One of the most iconic American World War II propaganda map, these are F. E Manning's 1943 propaganda broadside 'Target Tokyo’. The focus of the broadsides are dramatic shaded panoptic views centered on Tokyo from which a series of concentric circles radiate creating a distinctive target-like effect. The ever widening circles extend to include much of the world.
The second broadside, Target Tokyo, is formally titled Newsmap
. Monday, October 18, 1943, Vol. II No. 26, was actually issued first, but did not reflect significant bombing efforts in the Asia-Pacific theater. It was not until the introduction of the B-29 Superfortress long range bomber was introduced in 1944 that significant strikes commenced. These continued from November 17, 1944 to August 15 1945, the day that Japan capitulated.
Below the maps there is an ingenious cut away distance scale and the following instructions,
This map is a photographic view of the world with the center at Tokyo. Thus with the detachable scale distances can be measured along any line running thru Tokyo. It should be noted that an inch at the center represents less mileage than an inch closer to the edges. The detachable scale has been designed to compensate for this and should be used only with the center on Tokyo. The photographic process used in making this map makes all distances measured with the tape approximate only. Distances are shown in statute miles. Lines between key cities do not represent regular air routes in all cases. They show distances between points that do not fall on a line going thru the center of the projection.
The verso of the map features a segmented breakdown of the most recent war news on various fronts. Most of it is quite good for the Allies. Following a series of Allied victories in Italy, Russia, at Stalingrad, in East Asia, and Indonesia, the War had, by this date, turned firmly against the Axis powers. As such, there was little need for 'sugar coating' and the general message was, in as much as war can be, truthfully positive.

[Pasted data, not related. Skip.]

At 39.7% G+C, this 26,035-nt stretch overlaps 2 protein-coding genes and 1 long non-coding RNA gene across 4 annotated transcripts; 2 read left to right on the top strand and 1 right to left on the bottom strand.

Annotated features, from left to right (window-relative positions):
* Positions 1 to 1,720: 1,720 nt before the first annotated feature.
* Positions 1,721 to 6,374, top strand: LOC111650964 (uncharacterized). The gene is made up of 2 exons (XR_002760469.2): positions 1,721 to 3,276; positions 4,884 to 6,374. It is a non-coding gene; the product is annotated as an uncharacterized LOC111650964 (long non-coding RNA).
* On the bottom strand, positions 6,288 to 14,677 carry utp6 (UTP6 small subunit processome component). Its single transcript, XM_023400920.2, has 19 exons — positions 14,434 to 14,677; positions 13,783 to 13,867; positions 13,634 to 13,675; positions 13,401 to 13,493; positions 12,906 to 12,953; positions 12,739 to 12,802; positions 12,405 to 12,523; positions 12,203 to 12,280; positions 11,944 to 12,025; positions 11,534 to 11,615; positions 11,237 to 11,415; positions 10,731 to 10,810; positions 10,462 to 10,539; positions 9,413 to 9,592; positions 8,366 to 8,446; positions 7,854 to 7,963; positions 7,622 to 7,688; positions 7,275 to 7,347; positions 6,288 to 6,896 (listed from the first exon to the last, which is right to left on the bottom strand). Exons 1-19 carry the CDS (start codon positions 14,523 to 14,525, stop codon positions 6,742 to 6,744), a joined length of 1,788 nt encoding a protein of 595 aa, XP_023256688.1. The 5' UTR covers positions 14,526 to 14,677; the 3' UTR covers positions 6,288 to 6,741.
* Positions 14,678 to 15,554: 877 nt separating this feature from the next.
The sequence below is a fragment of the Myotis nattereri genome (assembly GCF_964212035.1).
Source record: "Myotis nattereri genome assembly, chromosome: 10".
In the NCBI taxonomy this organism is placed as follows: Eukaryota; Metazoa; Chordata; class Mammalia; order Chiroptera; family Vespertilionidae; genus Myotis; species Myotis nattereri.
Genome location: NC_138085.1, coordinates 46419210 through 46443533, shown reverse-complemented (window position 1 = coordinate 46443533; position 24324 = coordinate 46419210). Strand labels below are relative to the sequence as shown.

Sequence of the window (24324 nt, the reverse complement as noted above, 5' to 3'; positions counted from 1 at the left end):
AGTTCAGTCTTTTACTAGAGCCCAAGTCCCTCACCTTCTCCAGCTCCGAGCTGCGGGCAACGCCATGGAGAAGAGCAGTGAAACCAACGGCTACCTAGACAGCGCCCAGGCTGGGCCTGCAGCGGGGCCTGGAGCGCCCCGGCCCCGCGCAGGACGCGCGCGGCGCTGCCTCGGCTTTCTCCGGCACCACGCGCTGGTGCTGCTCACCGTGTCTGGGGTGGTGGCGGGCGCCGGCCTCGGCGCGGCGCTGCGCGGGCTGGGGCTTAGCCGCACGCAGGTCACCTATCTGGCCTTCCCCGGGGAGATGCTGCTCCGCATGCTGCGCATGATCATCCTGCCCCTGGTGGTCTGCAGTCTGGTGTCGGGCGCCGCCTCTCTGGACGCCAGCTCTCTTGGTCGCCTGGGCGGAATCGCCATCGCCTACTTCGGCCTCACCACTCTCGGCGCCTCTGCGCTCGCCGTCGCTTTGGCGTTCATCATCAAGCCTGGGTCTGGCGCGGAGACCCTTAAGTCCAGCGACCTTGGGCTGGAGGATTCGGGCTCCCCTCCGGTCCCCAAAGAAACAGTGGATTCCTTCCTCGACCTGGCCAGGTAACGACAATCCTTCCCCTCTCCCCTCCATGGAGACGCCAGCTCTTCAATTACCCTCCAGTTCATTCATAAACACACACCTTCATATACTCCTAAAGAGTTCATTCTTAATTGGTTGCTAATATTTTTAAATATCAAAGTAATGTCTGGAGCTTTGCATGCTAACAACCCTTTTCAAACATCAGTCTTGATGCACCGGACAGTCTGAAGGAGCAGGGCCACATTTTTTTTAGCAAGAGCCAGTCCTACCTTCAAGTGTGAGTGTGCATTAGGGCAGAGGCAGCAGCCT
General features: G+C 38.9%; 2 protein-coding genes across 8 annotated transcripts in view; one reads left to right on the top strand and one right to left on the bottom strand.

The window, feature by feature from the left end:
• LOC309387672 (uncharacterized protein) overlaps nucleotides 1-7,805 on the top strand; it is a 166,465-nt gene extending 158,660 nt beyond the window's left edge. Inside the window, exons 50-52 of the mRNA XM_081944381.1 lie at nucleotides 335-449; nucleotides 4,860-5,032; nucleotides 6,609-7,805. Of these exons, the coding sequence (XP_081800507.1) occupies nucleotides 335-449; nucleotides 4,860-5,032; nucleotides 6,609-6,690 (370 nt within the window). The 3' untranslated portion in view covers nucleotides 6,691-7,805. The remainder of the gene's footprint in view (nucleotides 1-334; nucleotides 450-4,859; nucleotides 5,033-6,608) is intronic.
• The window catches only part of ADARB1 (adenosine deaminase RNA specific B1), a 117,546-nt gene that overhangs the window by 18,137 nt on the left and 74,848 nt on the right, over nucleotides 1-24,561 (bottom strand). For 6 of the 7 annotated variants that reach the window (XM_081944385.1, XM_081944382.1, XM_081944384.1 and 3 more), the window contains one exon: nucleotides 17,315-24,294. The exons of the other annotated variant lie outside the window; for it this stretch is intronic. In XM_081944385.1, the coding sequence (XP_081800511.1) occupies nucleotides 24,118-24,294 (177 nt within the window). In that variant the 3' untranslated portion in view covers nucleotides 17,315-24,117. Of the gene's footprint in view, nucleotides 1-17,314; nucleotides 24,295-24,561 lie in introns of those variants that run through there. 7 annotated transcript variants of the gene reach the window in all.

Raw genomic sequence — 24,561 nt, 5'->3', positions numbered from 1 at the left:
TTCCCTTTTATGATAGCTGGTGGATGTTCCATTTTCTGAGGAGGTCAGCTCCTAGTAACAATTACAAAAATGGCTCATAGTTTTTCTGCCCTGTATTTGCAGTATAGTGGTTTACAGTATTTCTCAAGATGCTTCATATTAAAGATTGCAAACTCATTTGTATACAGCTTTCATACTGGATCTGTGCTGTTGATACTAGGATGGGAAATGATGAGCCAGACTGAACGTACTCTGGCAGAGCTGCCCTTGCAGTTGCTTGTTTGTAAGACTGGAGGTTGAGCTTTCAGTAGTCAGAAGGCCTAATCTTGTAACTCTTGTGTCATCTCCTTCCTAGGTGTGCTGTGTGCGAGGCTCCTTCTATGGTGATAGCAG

These are two of many 'Newsmaps' published weekly by the Army Orientation Course of the Special Service Division Army Service Forces, a propaganda arm of the United States War Department. The Newsmaps typically employed bold typesetting and dramatic imagery to relay the most recent war news from a distinctly 'positive' perspective. Few Newsmaps were as dramatic or impactful as Manning's 'Target Tokyo’. This reduced version of the newsmap was prepared and distributed by Army Orientation Course, Special Service Division Army Service Forces, War Dept. Washington D. C. and printed at the U. S. Government Printing Office.
F. E. Manning (fl. c. 1940 - 1945) was an American journalistic cartography employed with the Chicago Sun. During World War II he produced numerous propagandistic maps for the Army Orientation Course of the Special Service Division Army Service Forces, a division of the United State War Department. Our research has, unfortunately, been able to unearth significant details regarding his personal life or his career at the Chicago Sun.
Very good. Minor wear on original fold lines. Some foxing.